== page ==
"They can put their savings in conflict-free investments like mutual funds or they can pick a different line of work," said Warren, a potential 2020 White House contender.

Warren's bill also seeks to limit lobbyists' influence in Washington. It would ban foreign lobbying entirely and stop all lobbyists from donating to candidates and members of Congress. And members of Congress, former presidents and agency heads would be banned from lobbying for life.

The Hill's Megan Keller breaks it down here.


Senators, Trump officials clash over Russia sanctions: Senators were united in bipartisan frustration at a hearing Tuesday as Trump administration officials rebuffed several of their questions about the impact and implementation of Russian financial sanctions.

Members of the Senate Banking Committee criticized top officials at the Treasury, State and Homeland Security departments after they refused to explain how the administration would impose further penalties meant to derail Russia's economy.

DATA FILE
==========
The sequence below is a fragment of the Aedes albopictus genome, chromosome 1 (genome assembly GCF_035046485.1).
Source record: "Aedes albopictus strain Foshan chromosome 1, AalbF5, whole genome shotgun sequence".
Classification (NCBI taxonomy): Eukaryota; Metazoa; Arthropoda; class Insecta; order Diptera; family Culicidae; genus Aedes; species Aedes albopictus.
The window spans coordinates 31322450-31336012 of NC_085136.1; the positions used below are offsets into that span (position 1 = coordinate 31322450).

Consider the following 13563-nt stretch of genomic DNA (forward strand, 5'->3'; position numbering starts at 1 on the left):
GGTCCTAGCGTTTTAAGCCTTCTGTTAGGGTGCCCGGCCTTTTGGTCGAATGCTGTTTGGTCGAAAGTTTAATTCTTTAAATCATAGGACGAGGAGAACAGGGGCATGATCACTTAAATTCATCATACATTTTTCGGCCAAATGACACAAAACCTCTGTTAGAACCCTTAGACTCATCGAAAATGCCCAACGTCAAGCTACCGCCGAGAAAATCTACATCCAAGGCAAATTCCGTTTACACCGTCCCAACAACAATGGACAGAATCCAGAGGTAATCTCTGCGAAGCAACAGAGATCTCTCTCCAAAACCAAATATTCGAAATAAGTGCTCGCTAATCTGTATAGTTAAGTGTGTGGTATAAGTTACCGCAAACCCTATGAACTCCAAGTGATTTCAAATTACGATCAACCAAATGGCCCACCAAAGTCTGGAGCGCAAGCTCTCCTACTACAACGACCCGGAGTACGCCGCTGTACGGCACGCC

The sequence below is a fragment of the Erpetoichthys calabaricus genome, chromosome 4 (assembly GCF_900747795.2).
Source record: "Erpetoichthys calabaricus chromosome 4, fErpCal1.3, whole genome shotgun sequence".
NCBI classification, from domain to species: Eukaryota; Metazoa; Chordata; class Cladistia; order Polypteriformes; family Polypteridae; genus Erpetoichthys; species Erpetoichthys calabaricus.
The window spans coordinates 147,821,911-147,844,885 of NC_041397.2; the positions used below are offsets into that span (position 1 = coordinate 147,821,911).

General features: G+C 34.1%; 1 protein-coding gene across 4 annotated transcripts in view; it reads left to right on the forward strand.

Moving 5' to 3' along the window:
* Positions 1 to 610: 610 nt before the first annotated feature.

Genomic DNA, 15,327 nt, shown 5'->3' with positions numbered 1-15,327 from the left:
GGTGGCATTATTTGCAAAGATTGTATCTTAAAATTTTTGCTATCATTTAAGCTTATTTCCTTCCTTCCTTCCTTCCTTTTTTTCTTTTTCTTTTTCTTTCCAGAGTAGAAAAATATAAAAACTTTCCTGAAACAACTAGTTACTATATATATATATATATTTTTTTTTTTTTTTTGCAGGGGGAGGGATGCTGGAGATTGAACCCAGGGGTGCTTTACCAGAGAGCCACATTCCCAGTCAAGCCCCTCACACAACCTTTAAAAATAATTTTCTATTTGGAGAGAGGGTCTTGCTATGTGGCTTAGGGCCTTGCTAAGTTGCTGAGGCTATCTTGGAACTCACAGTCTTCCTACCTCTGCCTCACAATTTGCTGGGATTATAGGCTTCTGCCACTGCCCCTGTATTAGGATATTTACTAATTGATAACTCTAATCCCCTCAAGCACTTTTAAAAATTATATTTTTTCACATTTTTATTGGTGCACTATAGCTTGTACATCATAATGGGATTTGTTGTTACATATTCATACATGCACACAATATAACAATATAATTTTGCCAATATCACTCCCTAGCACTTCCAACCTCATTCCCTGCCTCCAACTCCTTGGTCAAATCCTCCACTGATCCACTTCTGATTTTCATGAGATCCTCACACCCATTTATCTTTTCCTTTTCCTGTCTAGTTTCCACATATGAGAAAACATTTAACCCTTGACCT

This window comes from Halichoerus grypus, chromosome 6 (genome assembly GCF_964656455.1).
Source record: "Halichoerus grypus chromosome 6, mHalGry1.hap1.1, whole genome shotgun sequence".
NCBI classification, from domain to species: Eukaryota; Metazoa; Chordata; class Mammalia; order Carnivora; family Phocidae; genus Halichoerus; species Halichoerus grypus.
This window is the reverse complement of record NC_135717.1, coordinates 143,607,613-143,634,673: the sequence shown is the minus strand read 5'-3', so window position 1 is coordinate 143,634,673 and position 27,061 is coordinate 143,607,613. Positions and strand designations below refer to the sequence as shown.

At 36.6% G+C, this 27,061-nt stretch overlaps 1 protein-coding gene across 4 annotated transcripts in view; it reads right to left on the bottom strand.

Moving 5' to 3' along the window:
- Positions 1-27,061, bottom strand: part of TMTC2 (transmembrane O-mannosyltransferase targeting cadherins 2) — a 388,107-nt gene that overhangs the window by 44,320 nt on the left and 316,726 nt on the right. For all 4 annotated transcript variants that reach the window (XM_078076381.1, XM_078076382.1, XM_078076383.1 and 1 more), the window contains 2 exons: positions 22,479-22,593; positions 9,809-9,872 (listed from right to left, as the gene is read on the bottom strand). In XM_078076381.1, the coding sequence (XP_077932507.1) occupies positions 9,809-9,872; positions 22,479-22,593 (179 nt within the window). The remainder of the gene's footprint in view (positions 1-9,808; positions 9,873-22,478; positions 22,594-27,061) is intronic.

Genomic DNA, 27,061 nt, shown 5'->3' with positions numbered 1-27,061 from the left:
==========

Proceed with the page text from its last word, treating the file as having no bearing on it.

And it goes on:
The Trump officials highlighted the hundreds of Russian firms and individuals sanctioned since 2017 and cited statistical proof of the economic decline they caused through the penalties.

But senators have grown increasingly concerned about Putin's plans for the 2018 midterm elections amid mounting reports of Kremlin-backed hacking attempts. They are pressing the administration to do more. I'll tell you why here.

From the hearing:





  • President Trump's economic adviser Larry Kudlow last week hosted at his home the publisher of a website that runs content written by white nationalists, The Washington Post reported Tuesday.